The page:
Yes I would. - 4/13/2013   10:22:35 PM
  • 102
    I've lost before and kept it off for a while but after a year or two the pounds start to creep back on. For me, it's about keeping portion sizes in check and trying to maintain good eating during times when work is super busy - when I work a lot I get tired and there is a terrible temptation just to grab a Big Mac (such a horrible choice nutritionally) and large fries in the drive through. So while I am losing, I am practicing planning ahead for those times and I think that I will be able to handle it this time when I get to maintenance. - 4/13/2013   12:01:39 PM
  • 101
    I've lost before and kept it off for a while but after a year or two the pounds start to creep back on. For me, it's about keeping portion sizes in check and trying to maintain good eating during times when work is super busy - when I work a lot I get tired and there is a terrible temptation just to grab a Big Mac (such a horrible choice nutritionally) and large fries in the drive through. So while I am losing, I am practicing planning ahead for those times and I think that I will be able to handle it this time when I get to maintenance. - 4/13/2013   12:01:21 PM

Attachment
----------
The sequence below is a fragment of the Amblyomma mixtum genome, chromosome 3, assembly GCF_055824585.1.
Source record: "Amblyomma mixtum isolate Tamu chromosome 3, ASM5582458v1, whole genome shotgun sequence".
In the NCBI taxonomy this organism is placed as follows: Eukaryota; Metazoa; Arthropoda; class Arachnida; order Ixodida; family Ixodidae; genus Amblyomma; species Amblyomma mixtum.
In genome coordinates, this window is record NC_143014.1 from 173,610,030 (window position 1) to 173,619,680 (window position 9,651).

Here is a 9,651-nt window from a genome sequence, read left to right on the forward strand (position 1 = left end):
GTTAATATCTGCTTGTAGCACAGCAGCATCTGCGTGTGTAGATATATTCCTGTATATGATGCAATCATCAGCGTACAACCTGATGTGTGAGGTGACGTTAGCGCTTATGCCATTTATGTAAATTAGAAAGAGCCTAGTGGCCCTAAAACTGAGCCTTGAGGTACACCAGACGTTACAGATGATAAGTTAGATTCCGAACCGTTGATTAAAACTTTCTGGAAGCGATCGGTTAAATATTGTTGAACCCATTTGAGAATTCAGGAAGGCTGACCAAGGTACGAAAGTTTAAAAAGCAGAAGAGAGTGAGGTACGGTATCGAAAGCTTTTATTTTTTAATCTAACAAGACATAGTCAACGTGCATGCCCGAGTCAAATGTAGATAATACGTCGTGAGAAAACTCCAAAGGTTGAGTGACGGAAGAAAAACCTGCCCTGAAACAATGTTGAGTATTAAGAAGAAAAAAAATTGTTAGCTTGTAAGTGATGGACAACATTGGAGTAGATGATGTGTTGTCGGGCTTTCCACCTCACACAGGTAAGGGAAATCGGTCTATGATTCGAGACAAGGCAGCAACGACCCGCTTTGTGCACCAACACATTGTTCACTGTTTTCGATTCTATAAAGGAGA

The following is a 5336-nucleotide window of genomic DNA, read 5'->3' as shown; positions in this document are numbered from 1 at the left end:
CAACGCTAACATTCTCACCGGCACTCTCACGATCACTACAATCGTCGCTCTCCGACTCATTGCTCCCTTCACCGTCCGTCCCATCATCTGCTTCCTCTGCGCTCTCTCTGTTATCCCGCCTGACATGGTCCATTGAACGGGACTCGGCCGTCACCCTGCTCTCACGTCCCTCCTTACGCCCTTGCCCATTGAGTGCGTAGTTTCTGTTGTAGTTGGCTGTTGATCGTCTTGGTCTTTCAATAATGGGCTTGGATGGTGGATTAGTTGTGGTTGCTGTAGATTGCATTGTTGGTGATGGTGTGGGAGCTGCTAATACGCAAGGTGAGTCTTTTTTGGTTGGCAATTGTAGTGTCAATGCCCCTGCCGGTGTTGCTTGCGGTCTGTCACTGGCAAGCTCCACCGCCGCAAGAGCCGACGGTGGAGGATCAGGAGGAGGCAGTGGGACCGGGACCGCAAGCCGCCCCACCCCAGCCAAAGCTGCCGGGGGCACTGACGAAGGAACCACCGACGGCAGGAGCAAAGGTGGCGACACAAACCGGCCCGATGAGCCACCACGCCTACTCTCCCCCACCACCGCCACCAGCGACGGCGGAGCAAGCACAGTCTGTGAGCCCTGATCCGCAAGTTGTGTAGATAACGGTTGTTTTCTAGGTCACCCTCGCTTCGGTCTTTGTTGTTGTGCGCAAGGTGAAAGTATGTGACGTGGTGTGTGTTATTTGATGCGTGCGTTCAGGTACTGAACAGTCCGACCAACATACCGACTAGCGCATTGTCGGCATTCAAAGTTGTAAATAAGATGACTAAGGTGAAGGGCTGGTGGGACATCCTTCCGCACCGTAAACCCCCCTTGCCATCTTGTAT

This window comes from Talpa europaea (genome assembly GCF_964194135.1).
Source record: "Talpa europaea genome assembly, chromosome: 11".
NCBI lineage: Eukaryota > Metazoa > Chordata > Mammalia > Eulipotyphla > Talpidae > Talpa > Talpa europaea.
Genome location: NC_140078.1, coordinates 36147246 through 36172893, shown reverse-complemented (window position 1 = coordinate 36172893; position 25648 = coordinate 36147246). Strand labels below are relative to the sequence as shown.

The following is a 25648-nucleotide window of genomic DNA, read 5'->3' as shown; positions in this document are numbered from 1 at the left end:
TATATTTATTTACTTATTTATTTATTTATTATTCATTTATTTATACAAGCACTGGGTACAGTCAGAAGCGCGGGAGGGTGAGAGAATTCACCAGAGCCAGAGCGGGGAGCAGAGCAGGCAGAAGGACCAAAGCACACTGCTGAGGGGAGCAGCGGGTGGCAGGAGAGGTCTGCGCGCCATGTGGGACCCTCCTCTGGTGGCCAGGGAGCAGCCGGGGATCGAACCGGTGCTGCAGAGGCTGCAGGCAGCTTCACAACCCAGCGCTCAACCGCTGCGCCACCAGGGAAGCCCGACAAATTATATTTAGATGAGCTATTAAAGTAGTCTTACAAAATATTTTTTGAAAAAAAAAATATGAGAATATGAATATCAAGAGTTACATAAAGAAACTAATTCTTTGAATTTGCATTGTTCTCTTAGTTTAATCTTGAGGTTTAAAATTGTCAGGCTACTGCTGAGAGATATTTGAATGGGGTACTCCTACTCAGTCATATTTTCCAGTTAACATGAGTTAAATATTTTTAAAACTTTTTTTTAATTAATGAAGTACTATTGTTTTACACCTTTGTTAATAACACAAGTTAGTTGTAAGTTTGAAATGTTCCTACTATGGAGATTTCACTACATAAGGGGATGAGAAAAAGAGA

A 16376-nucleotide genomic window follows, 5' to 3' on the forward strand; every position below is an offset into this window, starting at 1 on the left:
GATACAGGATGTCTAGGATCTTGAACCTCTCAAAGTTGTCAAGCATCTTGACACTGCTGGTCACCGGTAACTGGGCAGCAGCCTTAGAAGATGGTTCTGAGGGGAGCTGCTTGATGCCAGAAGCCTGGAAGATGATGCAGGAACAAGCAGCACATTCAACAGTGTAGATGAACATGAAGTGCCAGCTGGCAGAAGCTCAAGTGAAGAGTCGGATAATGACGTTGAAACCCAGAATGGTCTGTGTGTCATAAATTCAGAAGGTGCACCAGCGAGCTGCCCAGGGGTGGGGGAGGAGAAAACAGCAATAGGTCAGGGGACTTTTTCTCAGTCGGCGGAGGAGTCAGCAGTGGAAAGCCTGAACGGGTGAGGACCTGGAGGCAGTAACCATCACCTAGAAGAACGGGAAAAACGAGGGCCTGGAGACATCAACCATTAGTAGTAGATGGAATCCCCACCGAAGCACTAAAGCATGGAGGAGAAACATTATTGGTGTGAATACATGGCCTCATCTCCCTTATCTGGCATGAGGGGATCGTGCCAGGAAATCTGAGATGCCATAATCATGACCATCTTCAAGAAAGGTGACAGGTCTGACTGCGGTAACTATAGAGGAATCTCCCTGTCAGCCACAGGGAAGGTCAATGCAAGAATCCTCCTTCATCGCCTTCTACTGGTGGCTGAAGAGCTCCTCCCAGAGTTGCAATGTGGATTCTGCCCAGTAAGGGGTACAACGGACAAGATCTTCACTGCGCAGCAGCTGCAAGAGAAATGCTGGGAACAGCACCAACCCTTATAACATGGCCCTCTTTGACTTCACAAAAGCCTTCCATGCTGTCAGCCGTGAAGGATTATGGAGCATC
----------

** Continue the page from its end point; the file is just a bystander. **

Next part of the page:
• 100
    Absolutely, I would volunteer. I had read about this study earlier and thought it was a wonderfully interesting and novel approach to "dieting" and shedding weight. I suspect that one of the reasons so many of us struggle with our plans, regardless of what they are, is because we are struggling with the "how-to" of the day to day management. Getting to goal or my happy weight is my plan, but what then...how do I manage that and how do I approach maintenance? Many are successful, but it seems that many more are not. Great review of a very interesting and important study. - 4/13/2013   11:06:53 AM
  • 99
    this is interesting as the HCG diet I have been doing and loosing finally !! has you loose first, then do a 3 week maintenance plan with no sugar or starches- then phase 4 you maintain and add some of these back and see if you gain so you know what makes you gain.. so far I have lost 27 pounds since jan.. very happy and able to maintain for the 6 weeks in between taking HCG...I was so insulin resistant I stopped loosing after 60 pounds and was stuck for 2 years trying every plan.. - 4/13/2013   10:19:39 AM